If you know in your heart that this is the problem, you don't need a doctor's diagnosis to go gluten-free. Do your body and your family a favor. Best wishes to you if you decide to commit.
It has occurred to me that my daughter might have been Celiac from birth. From day one, she was emotional, hard to reason with, impossible to deal with. Highly intelligent, but near failing because she refused to do homework. I couldn't wake her up in the morning without a fight. Getting dressed, brushing teeth/hair, taking showers - a constant fight. I would have to start nagging her about two hours before when I wanted her to shower if I wanted her bathed at night. For the first two years of her life she had a big bruise on her forehead because she would bang her head on whatever was closest if she became upset. And not gently.
Since going gluten-free in December, her attitude has changed. She's started to learn her chores instead of throwing a fit because "she doesn't know how to do it" (even though I constantly coaxed her by telling her I would teach her). She does her homework without prompting. She's gone from struggling to get C's because of not turning her homework in, to all A's. She takes a shower right when I ask, even when she doesn't want to. She remembers her vitamins in the morning (deficiencies from being glutened for so long).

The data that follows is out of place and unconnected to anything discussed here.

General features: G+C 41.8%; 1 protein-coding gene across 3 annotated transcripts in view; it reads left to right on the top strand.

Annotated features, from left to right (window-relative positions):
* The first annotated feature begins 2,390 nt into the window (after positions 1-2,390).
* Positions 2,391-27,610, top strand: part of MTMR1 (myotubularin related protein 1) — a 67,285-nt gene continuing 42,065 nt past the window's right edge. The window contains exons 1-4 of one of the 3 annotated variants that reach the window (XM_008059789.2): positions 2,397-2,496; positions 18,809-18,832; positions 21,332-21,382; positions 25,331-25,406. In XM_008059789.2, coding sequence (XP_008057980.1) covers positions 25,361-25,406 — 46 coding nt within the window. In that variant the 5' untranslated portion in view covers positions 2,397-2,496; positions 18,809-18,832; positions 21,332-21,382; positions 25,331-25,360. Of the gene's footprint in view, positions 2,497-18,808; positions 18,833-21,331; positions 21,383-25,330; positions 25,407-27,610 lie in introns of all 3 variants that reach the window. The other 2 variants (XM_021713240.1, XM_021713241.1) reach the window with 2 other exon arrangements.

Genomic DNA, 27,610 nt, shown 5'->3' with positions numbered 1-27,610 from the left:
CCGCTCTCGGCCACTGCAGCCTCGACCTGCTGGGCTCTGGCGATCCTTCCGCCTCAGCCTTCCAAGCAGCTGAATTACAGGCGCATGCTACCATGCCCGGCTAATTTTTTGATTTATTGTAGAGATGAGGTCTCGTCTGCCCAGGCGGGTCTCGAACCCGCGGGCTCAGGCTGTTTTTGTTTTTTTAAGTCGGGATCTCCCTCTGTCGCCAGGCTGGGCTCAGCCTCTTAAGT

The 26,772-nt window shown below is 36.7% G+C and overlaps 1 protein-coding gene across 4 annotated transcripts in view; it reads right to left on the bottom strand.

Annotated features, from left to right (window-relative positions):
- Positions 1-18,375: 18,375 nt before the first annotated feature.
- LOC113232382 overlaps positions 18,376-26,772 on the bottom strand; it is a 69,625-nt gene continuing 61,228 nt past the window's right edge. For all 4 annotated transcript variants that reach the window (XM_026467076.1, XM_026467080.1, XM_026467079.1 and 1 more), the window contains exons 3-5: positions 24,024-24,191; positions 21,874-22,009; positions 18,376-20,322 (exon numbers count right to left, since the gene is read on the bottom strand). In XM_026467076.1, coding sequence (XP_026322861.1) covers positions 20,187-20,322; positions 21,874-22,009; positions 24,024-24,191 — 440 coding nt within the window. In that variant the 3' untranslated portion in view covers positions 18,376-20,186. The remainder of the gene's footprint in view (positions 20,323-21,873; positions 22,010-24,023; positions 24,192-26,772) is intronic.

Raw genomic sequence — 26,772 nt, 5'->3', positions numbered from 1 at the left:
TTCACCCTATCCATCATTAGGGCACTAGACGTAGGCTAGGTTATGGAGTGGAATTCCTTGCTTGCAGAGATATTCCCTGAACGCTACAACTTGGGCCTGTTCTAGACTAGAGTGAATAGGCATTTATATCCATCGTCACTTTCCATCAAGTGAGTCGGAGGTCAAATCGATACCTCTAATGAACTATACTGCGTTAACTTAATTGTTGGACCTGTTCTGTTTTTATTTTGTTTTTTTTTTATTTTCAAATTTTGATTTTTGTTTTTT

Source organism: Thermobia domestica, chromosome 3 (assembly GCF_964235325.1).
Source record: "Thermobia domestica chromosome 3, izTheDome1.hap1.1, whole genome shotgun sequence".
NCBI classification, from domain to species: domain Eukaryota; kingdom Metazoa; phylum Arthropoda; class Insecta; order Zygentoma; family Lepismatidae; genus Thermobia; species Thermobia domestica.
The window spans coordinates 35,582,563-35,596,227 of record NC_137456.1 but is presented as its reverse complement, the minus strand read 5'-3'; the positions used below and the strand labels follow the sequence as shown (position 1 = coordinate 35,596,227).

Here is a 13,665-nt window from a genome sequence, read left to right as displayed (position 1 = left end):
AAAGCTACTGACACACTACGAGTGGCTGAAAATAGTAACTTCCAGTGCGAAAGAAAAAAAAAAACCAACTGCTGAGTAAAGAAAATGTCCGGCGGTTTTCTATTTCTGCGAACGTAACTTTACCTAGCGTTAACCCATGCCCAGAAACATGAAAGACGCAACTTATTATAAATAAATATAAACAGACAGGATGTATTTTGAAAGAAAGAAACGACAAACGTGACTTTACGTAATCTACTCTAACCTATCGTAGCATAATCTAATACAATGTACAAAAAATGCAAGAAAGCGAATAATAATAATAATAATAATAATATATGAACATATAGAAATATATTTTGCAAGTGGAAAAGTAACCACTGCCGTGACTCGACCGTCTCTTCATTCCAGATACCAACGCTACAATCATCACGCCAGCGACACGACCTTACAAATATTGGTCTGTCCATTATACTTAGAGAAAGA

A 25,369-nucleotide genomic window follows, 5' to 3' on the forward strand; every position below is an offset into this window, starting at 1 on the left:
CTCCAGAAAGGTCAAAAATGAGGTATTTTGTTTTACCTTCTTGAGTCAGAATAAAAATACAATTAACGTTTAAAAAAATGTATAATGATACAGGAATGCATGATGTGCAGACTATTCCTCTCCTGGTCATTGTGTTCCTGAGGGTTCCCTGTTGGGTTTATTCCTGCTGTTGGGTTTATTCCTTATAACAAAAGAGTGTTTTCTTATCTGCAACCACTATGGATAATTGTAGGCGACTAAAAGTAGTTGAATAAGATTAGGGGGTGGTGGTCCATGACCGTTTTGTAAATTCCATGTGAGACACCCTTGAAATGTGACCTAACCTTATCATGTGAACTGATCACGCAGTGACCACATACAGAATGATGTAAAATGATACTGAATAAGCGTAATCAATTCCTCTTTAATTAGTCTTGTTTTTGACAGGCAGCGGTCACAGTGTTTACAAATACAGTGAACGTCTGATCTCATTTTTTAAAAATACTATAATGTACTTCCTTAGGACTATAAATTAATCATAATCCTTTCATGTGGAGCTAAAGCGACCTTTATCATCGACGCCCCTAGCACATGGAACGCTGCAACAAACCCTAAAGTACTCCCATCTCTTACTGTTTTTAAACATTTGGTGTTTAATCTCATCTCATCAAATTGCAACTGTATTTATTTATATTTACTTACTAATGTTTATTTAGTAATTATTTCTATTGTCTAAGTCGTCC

This is beside the health issues. She had gone from above 80th percentile down to the 15th in height and weight. In third grade she was one of the smallest children; now she's right about in the middle. Her height and weight are up into the 60th percentile now, and that's after only six months. She's gained four inches since January. Her feet have sprouted two whole sizes. She went from a size 8 to a 12 - and she's very lean. Her nickname is Bruiser. Being gluten-free has made her a healthy, happy child. To me, it borders on miraculous.
I would go with checking at school. It's probably easier for the 13 y.o. to comply because older kids don't normally have parents send snacks to school for birthday parties and such.
If you haven't done so already, go to her school and talk to the principal and also any teachers your daughter has. They all need to be aware of her situation. Also, make sure that kids at school do not touch anything she eats, and she can't touch anything her friends eat. It could have gluten on it. Her desk should be wiped down after each time the class has snacks, in case her friends touched her desk while eating. My daughter's school calls me when there are surprise treats, and they send notes home for planned parties, listing everything they will have to eat with ingredients. I then have to okay anything my daughter is allowed to have. I get a lot of phone calls, lol.